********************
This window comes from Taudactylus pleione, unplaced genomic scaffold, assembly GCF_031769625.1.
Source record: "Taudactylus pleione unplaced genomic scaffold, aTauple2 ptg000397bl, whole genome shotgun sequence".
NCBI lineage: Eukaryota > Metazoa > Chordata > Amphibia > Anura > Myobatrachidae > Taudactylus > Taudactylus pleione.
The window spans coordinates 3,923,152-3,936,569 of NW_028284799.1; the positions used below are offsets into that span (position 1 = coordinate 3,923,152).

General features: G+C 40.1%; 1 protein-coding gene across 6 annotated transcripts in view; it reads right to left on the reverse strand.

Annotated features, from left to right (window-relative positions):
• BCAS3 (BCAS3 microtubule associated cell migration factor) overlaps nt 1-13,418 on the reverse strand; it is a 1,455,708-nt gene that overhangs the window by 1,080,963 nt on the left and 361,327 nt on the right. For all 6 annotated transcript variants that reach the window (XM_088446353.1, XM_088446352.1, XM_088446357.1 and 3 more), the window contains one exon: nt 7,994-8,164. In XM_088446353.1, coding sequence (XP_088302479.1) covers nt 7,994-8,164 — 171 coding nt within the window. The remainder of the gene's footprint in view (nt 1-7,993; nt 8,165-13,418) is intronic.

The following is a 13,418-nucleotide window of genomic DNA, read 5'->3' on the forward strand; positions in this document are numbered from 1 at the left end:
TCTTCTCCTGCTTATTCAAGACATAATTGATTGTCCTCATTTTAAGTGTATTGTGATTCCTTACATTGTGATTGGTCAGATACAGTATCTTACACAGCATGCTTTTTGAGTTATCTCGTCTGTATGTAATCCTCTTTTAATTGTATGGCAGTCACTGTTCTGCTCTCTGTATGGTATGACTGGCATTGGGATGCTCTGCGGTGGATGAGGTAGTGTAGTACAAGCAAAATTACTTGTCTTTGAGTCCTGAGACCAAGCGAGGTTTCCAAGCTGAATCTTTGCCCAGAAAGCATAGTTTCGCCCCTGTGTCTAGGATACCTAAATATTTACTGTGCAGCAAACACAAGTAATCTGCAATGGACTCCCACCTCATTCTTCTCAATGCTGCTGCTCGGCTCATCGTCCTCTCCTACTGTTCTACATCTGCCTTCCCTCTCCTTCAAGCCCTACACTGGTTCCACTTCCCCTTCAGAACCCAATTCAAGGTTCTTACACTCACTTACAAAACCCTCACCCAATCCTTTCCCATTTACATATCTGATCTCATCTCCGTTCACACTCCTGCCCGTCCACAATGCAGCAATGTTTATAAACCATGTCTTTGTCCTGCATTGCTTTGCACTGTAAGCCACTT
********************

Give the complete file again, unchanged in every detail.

This window comes from Taudactylus pleione, unplaced genomic scaffold, assembly GCF_031769625.1.
Source record: "Taudactylus pleione unplaced genomic scaffold, aTauple2 ptg000397bl, whole genome shotgun sequence".
NCBI lineage: Eukaryota > Metazoa > Chordata > Amphibia > Anura > Myobatrachidae > Taudactylus > Taudactylus pleione.
The window spans coordinates 3,923,152-3,936,569 of NW_028284799.1; the positions used below are offsets into that span (position 1 = coordinate 3,923,152).

General features: G+C 40.1%; 1 protein-coding gene across 6 annotated transcripts in view; it reads right to left on the reverse strand.

Annotated features, from left to right (window-relative positions):
• BCAS3 (BCAS3 microtubule associated cell migration factor) overlaps nt 1-13,418 on the reverse strand; it is a 1,455,708-nt gene that overhangs the window by 1,080,963 nt on the left and 361,327 nt on the right. For all 6 annotated transcript variants that reach the window (XM_088446353.1, XM_088446352.1, XM_088446357.1 and 3 more), the window contains one exon: nt 7,994-8,164. In XM_088446353.1, coding sequence (XP_088302479.1) covers nt 7,994-8,164 — 171 coding nt within the window. The remainder of the gene's footprint in view (nt 1-7,993; nt 8,165-13,418) is intronic.

The following is a 13,418-nucleotide window of genomic DNA, read 5'->3' on the forward strand; positions in this document are numbered from 1 at the left end:
TCTTCTCCTGCTTATTCAAGACATAATTGATTGTCCTCATTTTAAGTGTATTGTGATTCCTTACATTGTGATTGGTCAGATACAGTATCTTACACAGCATGCTTTTTGAGTTATCTCGTCTGTATGTAATCCTCTTTTAATTGTATGGCAGTCACTGTTCTGCTCTCTGTATGGTATGACTGGCATTGGGATGCTCTGCGGTGGATGAGGTAGTGTAGTACAAGCAAAATTACTTGTCTTTGAGTCCTGAGACCAAGCGAGGTTTCCAAGCTGAATCTTTGCCCAGAAAGCATAGTTTCGCCCCTGTGTCTAGGATACCTAAATATTTACTGTGCAGCAAACACAAGTAATCTGCAATGGACTCCCACCTCATTCTTCTCAATGCTGCTGCTCGGCTCATCGTCCTCTCCTACTGTTCTACATCTGCCTTCCCTCTCCTTCAAGCCCTACACTGGTTCCACTTCCCCTTCAGAACCCAATTCAAGGTTCTTACACTCACTTACAAAACCCTCACCCAATCCTTTCCCATTTACATATCTGATCTCATCTCCGTTCACACTCCTGCCCGTCCACAATGCAGCAATGTTTATAAACCATGTCTTTGTCCTGCATTGCTTTGCACTGTAAGCCACTT